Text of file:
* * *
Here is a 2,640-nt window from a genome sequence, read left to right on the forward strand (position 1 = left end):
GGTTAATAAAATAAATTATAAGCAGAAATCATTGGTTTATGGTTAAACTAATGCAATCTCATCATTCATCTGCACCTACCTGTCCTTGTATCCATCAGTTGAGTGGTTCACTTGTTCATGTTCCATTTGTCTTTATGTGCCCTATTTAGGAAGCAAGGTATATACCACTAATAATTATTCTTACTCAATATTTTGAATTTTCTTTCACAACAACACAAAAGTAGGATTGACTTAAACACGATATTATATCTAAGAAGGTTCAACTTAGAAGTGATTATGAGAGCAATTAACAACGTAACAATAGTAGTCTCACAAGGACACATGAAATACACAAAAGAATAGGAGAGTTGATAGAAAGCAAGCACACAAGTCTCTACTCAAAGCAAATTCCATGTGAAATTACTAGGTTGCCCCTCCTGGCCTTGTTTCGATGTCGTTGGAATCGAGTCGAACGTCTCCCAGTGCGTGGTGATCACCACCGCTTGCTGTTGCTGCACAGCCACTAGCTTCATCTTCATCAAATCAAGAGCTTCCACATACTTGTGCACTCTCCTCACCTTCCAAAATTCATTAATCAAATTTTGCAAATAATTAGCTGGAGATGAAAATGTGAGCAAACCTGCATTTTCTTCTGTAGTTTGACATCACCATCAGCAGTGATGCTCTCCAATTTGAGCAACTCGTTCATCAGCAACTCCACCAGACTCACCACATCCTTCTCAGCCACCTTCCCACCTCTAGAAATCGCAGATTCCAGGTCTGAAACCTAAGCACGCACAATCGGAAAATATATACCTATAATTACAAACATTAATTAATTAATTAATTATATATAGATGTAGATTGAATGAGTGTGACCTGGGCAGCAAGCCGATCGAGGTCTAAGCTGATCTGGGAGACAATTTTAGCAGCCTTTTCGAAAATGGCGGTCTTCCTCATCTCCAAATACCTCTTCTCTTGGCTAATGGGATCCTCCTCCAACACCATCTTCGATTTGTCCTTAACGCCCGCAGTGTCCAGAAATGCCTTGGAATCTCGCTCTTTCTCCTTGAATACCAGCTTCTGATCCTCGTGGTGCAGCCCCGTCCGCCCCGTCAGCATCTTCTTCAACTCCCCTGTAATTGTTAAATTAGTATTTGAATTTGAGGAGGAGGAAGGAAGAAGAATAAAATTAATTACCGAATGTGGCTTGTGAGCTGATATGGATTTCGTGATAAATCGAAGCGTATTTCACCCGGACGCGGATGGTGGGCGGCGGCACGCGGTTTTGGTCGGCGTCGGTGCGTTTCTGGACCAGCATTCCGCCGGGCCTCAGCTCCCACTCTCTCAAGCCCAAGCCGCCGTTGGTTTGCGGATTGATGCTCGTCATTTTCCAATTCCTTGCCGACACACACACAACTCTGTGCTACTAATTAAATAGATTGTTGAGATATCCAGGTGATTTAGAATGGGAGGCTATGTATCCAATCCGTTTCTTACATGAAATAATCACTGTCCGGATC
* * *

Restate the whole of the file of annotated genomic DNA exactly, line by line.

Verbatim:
Here is a 2,640-nt window from a genome sequence, read left to right on the forward strand (position 1 = left end):
GGTTAATAAAATAAATTATAAGCAGAAATCATTGGTTTATGGTTAAACTAATGCAATCTCATCATTCATCTGCACCTACCTGTCCTTGTATCCATCAGTTGAGTGGTTCACTTGTTCATGTTCCATTTGTCTTTATGTGCCCTATTTAGGAAGCAAGGTATATACCACTAATAATTATTCTTACTCAATATTTTGAATTTTCTTTCACAACAACACAAAAGTAGGATTGACTTAAACACGATATTATATCTAAGAAGGTTCAACTTAGAAGTGATTATGAGAGCAATTAACAACGTAACAATAGTAGTCTCACAAGGACACATGAAATACACAAAAGAATAGGAGAGTTGATAGAAAGCAAGCACACAAGTCTCTACTCAAAGCAAATTCCATGTGAAATTACTAGGTTGCCCCTCCTGGCCTTGTTTCGATGTCGTTGGAATCGAGTCGAACGTCTCCCAGTGCGTGGTGATCACCACCGCTTGCTGTTGCTGCACAGCCACTAGCTTCATCTTCATCAAATCAAGAGCTTCCACATACTTGTGCACTCTCCTCACCTTCCAAAATTCATTAATCAAATTTTGCAAATAATTAGCTGGAGATGAAAATGTGAGCAAACCTGCATTTTCTTCTGTAGTTTGACATCACCATCAGCAGTGATGCTCTCCAATTTGAGCAACTCGTTCATCAGCAACTCCACCAGACTCACCACATCCTTCTCAGCCACCTTCCCACCTCTAGAAATCGCAGATTCCAGGTCTGAAACCTAAGCACGCACAATCGGAAAATATATACCTATAATTACAAACATTAATTAATTAATTAATTATATATAGATGTAGATTGAATGAGTGTGACCTGGGCAGCAAGCCGATCGAGGTCTAAGCTGATCTGGGAGACAATTTTAGCAGCCTTTTCGAAAATGGCGGTCTTCCTCATCTCCAAATACCTCTTCTCTTGGCTAATGGGATCCTCCTCCAACACCATCTTCGATTTGTCCTTAACGCCCGCAGTGTCCAGAAATGCCTTGGAATCTCGCTCTTTCTCCTTGAATACCAGCTTCTGATCCTCGTGGTGCAGCCCCGTCCGCCCCGTCAGCATCTTCTTCAACTCCCCTGTAATTGTTAAATTAGTATTTGAATTTGAGGAGGAGGAAGGAAGAAGAATAAAATTAATTACCGAATGTGGCTTGTGAGCTGATATGGATTTCGTGATAAATCGAAGCGTATTTCACCCGGACGCGGATGGTGGGCGGCGGCACGCGGTTTTGGTCGGCGTCGGTGCGTTTCTGGACCAGCATTCCGCCGGGCCTCAGCTCCCACTCTCTCAAGCCCAAGCCGCCGTTGGTTTGCGGATTGATGCTCGTCATTTTCCAATTCCTTGCCGACACACACACAACTCTGTGCTACTAATTAAATAGATTGTTGAGATATCCAGGTGATTTAGAATGGGAGGCTATGTATCCAATCCGTTTCTTACATGAAATAATCACTGTCCGGATC